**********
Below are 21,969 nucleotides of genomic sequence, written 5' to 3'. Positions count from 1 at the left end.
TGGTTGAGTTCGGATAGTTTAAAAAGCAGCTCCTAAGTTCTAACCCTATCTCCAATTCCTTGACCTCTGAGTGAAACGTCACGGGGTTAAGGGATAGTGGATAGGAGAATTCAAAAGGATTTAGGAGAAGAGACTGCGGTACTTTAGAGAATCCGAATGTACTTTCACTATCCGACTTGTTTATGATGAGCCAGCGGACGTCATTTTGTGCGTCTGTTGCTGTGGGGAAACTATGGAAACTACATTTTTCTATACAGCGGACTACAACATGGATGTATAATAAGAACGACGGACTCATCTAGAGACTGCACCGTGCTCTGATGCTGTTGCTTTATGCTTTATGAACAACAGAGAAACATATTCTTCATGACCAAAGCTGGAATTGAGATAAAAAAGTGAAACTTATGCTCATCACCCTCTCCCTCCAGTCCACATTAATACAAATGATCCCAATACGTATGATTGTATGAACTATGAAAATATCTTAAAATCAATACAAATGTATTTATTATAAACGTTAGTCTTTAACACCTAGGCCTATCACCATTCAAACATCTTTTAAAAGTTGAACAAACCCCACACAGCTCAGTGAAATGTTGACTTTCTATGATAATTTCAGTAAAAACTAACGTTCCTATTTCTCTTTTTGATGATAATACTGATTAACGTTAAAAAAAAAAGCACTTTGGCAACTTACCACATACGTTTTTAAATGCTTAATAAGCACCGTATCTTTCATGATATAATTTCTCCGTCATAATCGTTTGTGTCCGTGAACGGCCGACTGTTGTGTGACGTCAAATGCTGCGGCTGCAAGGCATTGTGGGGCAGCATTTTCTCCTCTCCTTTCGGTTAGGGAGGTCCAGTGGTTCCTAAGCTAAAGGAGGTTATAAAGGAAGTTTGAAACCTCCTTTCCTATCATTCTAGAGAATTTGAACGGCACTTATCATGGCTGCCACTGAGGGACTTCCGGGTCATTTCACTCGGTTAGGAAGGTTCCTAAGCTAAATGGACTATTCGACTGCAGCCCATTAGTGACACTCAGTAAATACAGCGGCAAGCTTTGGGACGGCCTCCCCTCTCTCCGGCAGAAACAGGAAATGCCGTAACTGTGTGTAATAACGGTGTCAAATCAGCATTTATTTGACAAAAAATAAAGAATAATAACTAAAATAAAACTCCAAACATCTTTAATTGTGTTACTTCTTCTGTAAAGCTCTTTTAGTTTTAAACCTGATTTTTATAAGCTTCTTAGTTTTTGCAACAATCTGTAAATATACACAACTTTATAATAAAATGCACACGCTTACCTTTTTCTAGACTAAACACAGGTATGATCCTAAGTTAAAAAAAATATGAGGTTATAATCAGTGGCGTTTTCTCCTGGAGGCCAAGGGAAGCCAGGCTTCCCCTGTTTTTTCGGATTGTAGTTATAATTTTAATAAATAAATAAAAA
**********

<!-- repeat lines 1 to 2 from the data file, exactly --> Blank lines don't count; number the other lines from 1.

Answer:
Below are 21,969 nucleotides of genomic sequence, written 5' to 3'. Positions count from 1 at the left end.
TGGTTGAGTTCGGATAGTTTAAAAAGCAGCTCCTAAGTTCTAACCCTATCTCCAATTCCTTGACCTCTGAGTGAAACGTCACGGGGTTAAGGGATAGTGGATAGGAGAATTCAAAAGGATTTAGGAGAAGAGACTGCGGTACTTTAGAGAATCCGAATGTACTTTCACTATCCGACTTGTTTATGATGAGCCAGCGGACGTCATTTTGTGCGTCTGTTGCTGTGGGGAAACTATGGAAACTACATTTTTCTATACAGCGGACTACAACATGGATGTATAATAAGAACGACGGACTCATCTAGAGACTGCACCGTGCTCTGATGCTGTTGCTTTATGCTTTATGAACAACAGAGAAACATATTCTTCATGACCAAAGCTGGAATTGAGATAAAAAAGTGAAACTTATGCTCATCACCCTCTCCCTCCAGTCCACATTAATACAAATGATCCCAATACGTATGATTGTATGAACTATGAAAATATCTTAAAATCAATACAAATGTATTTATTATAAACGTTAGTCTTTAACACCTAGGCCTATCACCATTCAAACATCTTTTAAAAGTTGAACAAACCCCACACAGCTCAGTGAAATGTTGACTTTCTATGATAATTTCAGTAAAAACTAACGTTCCTATTTCTCTTTTTGATGATAATACTGATTAACGTTAAAAAAAAAAGCACTTTGGCAACTTACCACATACGTTTTTAAATGCTTAATAAGCACCGTATCTTTCATGATATAATTTCTCCGTCATAATCGTTTGTGTCCGTGAACGGCCGACTGTTGTGTGACGTCAAATGCTGCGGCTGCAAGGCATTGTGGGGCAGCATTTTCTCCTCTCCTTTCGGTTAGGGAGGTCCAGTGGTTCCTAAGCTAAAGGAGGTTATAAAGGAAGTTTGAAACCTCCTTTCCTATCATTCTAGAGAATTTGAACGGCACTTATCATGGCTGCCACTGAGGGACTTCCGGGTCATTTCACTCGGTTAGGAAGGTTCCTAAGCTAAATGGACTATTCGACTGCAGCCCATTAGTGACACTCAGTAAATACAGCGGCAAGCTTTGGGACGGCCTCCCCTCTCTCCGGCAGAAACAGGAAATGCCGTAACTGTGTGTAATAACGGTGTCAAATCAGCATTTATTTGACAAAAAATAAAGAATAATAACTAAAATAAAACTCCAAACATCTTTAATTGTGTTACTTCTTCTGTAAAGCTCTTTTAGTTTTAAACCTGATTTTTATAAGCTTCTTAGTTTTTGCAACAATCTGTAAATATACACAACTTTATAATAAAATGCACACGCTTACCTTTTTCTAGACTAAACACAGGTATGATCCTAAGTTAAAAAAAATATGAGGTTATAATCAGTGGCGTTTTCTCCTGGAGGCCAAGGGAAGCCAGGCTTCCCCTGTTTTTTCGGATTGTAGTTATAATTTTAATAAATAAATAAAAA